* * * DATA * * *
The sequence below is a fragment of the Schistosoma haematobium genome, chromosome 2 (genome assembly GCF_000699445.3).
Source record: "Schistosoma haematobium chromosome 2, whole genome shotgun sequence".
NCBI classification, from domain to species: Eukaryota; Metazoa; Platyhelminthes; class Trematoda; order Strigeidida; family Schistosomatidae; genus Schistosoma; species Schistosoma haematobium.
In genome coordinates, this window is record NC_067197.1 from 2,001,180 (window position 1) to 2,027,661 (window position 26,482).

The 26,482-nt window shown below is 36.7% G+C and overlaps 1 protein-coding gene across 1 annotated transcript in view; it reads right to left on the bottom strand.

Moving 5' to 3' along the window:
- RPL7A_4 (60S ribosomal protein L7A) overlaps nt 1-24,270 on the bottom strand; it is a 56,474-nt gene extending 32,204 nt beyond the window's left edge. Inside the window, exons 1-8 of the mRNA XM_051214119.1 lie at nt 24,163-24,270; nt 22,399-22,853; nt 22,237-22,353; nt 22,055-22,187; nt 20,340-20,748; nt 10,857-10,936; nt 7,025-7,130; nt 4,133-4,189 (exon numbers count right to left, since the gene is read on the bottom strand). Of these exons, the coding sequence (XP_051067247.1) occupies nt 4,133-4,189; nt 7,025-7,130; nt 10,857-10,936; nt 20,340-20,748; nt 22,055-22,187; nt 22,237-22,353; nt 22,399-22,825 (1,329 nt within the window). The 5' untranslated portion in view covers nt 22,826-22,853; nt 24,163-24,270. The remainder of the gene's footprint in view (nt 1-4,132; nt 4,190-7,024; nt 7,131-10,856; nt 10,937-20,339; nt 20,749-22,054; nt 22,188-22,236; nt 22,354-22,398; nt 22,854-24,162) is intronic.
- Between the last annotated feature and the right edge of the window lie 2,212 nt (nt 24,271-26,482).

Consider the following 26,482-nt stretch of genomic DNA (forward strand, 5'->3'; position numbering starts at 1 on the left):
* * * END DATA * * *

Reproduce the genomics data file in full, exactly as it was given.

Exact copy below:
The sequence below is a fragment of the Schistosoma haematobium genome, chromosome 2 (genome assembly GCF_000699445.3).
Source record: "Schistosoma haematobium chromosome 2, whole genome shotgun sequence".
NCBI classification, from domain to species: Eukaryota; Metazoa; Platyhelminthes; class Trematoda; order Strigeidida; family Schistosomatidae; genus Schistosoma; species Schistosoma haematobium.
In genome coordinates, this window is record NC_067197.1 from 2,001,180 (window position 1) to 2,027,661 (window position 26,482).

The 26,482-nt window shown below is 36.7% G+C and overlaps 1 protein-coding gene across 1 annotated transcript in view; it reads right to left on the bottom strand.

Moving 5' to 3' along the window:
- RPL7A_4 (60S ribosomal protein L7A) overlaps nt 1-24,270 on the bottom strand; it is a 56,474-nt gene extending 32,204 nt beyond the window's left edge. Inside the window, exons 1-8 of the mRNA XM_051214119.1 lie at nt 24,163-24,270; nt 22,399-22,853; nt 22,237-22,353; nt 22,055-22,187; nt 20,340-20,748; nt 10,857-10,936; nt 7,025-7,130; nt 4,133-4,189 (exon numbers count right to left, since the gene is read on the bottom strand). Of these exons, the coding sequence (XP_051067247.1) occupies nt 4,133-4,189; nt 7,025-7,130; nt 10,857-10,936; nt 20,340-20,748; nt 22,055-22,187; nt 22,237-22,353; nt 22,399-22,825 (1,329 nt within the window). The 5' untranslated portion in view covers nt 22,826-22,853; nt 24,163-24,270. The remainder of the gene's footprint in view (nt 1-4,132; nt 4,190-7,024; nt 7,131-10,856; nt 10,937-20,339; nt 20,749-22,054; nt 22,188-22,236; nt 22,354-22,398; nt 22,854-24,162) is intronic.
- Between the last annotated feature and the right edge of the window lie 2,212 nt (nt 24,271-26,482).

Consider the following 26,482-nt stretch of genomic DNA (forward strand, 5'->3'; position numbering starts at 1 on the left):